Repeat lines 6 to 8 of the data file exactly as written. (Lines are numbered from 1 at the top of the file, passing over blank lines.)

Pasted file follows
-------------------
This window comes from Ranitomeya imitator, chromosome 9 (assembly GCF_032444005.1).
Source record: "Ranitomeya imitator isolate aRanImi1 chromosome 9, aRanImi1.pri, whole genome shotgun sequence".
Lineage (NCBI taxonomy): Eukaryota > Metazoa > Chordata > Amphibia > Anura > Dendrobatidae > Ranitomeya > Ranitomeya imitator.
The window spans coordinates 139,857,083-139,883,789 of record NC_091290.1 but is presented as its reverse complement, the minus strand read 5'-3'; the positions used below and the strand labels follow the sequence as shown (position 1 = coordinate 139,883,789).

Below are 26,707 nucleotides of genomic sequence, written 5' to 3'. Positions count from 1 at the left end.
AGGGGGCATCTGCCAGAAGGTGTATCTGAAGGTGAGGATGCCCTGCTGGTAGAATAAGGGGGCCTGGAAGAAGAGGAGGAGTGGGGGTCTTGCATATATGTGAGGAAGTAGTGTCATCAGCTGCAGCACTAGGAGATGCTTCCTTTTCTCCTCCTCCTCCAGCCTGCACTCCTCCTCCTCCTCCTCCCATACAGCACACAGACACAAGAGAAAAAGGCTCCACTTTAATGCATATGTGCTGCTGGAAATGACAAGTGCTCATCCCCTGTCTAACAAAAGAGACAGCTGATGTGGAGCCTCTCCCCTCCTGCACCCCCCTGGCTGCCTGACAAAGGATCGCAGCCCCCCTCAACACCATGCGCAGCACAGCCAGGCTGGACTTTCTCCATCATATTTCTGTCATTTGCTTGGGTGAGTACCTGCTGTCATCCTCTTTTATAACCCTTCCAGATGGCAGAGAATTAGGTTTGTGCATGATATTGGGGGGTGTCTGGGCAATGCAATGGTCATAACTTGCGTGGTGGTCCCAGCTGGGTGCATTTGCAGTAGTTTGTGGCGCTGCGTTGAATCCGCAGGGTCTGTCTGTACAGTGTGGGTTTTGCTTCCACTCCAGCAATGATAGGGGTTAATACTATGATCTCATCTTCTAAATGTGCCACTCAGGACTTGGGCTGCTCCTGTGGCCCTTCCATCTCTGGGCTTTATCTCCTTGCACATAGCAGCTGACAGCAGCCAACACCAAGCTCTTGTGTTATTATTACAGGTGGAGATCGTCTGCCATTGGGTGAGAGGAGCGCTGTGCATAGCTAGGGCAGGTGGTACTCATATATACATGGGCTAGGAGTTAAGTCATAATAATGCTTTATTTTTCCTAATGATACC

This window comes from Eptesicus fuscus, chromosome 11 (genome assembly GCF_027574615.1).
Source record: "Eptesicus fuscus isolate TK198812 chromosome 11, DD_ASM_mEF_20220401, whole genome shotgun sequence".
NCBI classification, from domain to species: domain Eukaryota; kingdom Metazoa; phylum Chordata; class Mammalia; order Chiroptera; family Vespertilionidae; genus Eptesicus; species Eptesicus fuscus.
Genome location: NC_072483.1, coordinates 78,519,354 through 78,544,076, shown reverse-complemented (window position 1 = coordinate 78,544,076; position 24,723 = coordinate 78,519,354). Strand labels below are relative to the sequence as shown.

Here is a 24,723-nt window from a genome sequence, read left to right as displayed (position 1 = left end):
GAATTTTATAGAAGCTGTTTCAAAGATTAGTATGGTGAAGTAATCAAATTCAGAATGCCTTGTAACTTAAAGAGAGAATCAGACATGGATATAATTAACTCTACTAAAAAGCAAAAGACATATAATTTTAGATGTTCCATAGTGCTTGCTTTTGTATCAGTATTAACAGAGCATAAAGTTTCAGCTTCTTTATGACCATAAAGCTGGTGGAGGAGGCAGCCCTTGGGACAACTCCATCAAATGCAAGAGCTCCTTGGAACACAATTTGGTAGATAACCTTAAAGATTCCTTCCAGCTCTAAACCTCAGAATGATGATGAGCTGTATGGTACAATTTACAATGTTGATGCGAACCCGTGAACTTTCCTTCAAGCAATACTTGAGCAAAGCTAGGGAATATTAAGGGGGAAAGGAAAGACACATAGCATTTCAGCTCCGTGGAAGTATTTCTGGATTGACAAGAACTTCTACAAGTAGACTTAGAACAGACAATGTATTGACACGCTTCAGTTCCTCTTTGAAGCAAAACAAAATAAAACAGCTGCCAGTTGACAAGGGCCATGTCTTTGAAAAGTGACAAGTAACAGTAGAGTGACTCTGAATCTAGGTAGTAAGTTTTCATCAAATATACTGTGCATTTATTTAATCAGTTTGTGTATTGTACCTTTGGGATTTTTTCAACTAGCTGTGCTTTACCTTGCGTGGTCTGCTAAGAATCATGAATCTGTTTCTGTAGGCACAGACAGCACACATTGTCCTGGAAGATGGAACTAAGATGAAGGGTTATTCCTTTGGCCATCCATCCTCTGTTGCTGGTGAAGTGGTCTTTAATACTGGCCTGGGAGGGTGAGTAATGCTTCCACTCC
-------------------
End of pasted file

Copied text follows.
AGGGGGCATCTGCCAGAAGGTGTATCTGAAGGTGAGGATGCCCTGCTGGTAGAATAAGGGGGCCTGGAAGAAGAGGAGGAGTGGGGGTCTTGCATATATGTGAGGAAGTAGTGTCATCAGCTGCAGCACTAGGAGATGCTTCCTTTTCTCCTCCTCCTCCAGCCTGCACTCCTCCTCCTCCTCCTCCCATACAGCACACAGACACAAGAGAAAAAGGCTCCACTTTAATGCATATGTGCTGCTGGAAATGACAAGTGCTCATCCCCTGTCTAACAAAAGAGACAGCTGATGTGGAGCCTCTCCCCTCCTGCACCCCCCTGGCTGCCTGACAAAGGATCGCAGCCCCCCTCAACACCATGCGCAGCACAGCCAGGCTGGACTTTCTCCATCATATTTCTGTCATTTGCTTGGGTGAGTACCTGCTGTCATCCTCTTTTATAACCCTTCCAGATGGCAGAGAATTAGGTTTGTGCATGATATTGGGGGGTGTCTGGGCAATGCAATGGTCATAACTTGCGTGGTGGTCCCAGCTGGGTGCATTTGCAGTAGTTTGTGGCGCTGCGTTGAATCCGCAGGGTCTGTCTGTACAGTGTGGGTTTTGCTTCCACTCCAGCAATGATAGGGGTTAATACTATGATCTCATCTTCTAAATGTGCCACTCAGGACTTGGGCTGCTCCTGTGGCCCTTCCATCTCTGGGCTTTATCTCCTTGCACATAGCAGCTGACAGCAGCCAACACCAAGCTCTTGTGTTATTATTACAGGTGGAGATCGTCTGCCATTGGGTGAGAGGAGCGCTGTGCATAGCTAGGGCAGGTGGTACTCATATATACATGGGCTAGGAGTTAAGTCATAATAATGCTTTATTTTTCCTAATGATACC

This window comes from Eptesicus fuscus, chromosome 11 (genome assembly GCF_027574615.1).
Source record: "Eptesicus fuscus isolate TK198812 chromosome 11, DD_ASM_mEF_20220401, whole genome shotgun sequence".